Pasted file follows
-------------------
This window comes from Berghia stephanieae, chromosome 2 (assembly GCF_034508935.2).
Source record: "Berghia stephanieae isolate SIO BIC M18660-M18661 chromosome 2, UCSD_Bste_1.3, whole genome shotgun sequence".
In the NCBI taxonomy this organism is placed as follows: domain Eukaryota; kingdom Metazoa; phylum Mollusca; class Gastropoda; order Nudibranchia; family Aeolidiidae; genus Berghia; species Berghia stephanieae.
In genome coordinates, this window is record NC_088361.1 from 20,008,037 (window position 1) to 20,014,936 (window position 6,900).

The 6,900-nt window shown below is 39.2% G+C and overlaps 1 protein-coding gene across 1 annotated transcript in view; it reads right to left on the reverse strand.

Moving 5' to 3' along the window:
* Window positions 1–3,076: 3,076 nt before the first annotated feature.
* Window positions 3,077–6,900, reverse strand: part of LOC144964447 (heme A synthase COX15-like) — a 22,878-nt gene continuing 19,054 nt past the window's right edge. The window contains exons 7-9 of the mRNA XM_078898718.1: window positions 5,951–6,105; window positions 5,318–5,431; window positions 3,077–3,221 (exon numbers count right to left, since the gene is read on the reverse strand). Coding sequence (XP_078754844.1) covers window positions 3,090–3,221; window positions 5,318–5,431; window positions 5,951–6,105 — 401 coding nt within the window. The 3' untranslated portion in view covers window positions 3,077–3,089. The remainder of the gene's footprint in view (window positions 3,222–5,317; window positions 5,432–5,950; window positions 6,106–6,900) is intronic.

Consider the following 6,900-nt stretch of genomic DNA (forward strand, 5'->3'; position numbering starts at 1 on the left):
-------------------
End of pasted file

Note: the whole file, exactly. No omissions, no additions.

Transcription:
This window comes from Berghia stephanieae, chromosome 2 (assembly GCF_034508935.2).
Source record: "Berghia stephanieae isolate SIO BIC M18660-M18661 chromosome 2, UCSD_Bste_1.3, whole genome shotgun sequence".
In the NCBI taxonomy this organism is placed as follows: domain Eukaryota; kingdom Metazoa; phylum Mollusca; class Gastropoda; order Nudibranchia; family Aeolidiidae; genus Berghia; species Berghia stephanieae.
In genome coordinates, this window is record NC_088361.1 from 20,008,037 (window position 1) to 20,014,936 (window position 6,900).

The 6,900-nt window shown below is 39.2% G+C and overlaps 1 protein-coding gene across 1 annotated transcript in view; it reads right to left on the reverse strand.

Moving 5' to 3' along the window:
* Window positions 1–3,076: 3,076 nt before the first annotated feature.
* Window positions 3,077–6,900, reverse strand: part of LOC144964447 (heme A synthase COX15-like) — a 22,878-nt gene continuing 19,054 nt past the window's right edge. The window contains exons 7-9 of the mRNA XM_078898718.1: window positions 5,951–6,105; window positions 5,318–5,431; window positions 3,077–3,221 (exon numbers count right to left, since the gene is read on the reverse strand). Coding sequence (XP_078754844.1) covers window positions 3,090–3,221; window positions 5,318–5,431; window positions 5,951–6,105 — 401 coding nt within the window. The 3' untranslated portion in view covers window positions 3,077–3,089. The remainder of the gene's footprint in view (window positions 3,222–5,317; window positions 5,432–5,950; window positions 6,106–6,900) is intronic.

Consider the following 6,900-nt stretch of genomic DNA (forward strand, 5'->3'; position numbering starts at 1 on the left):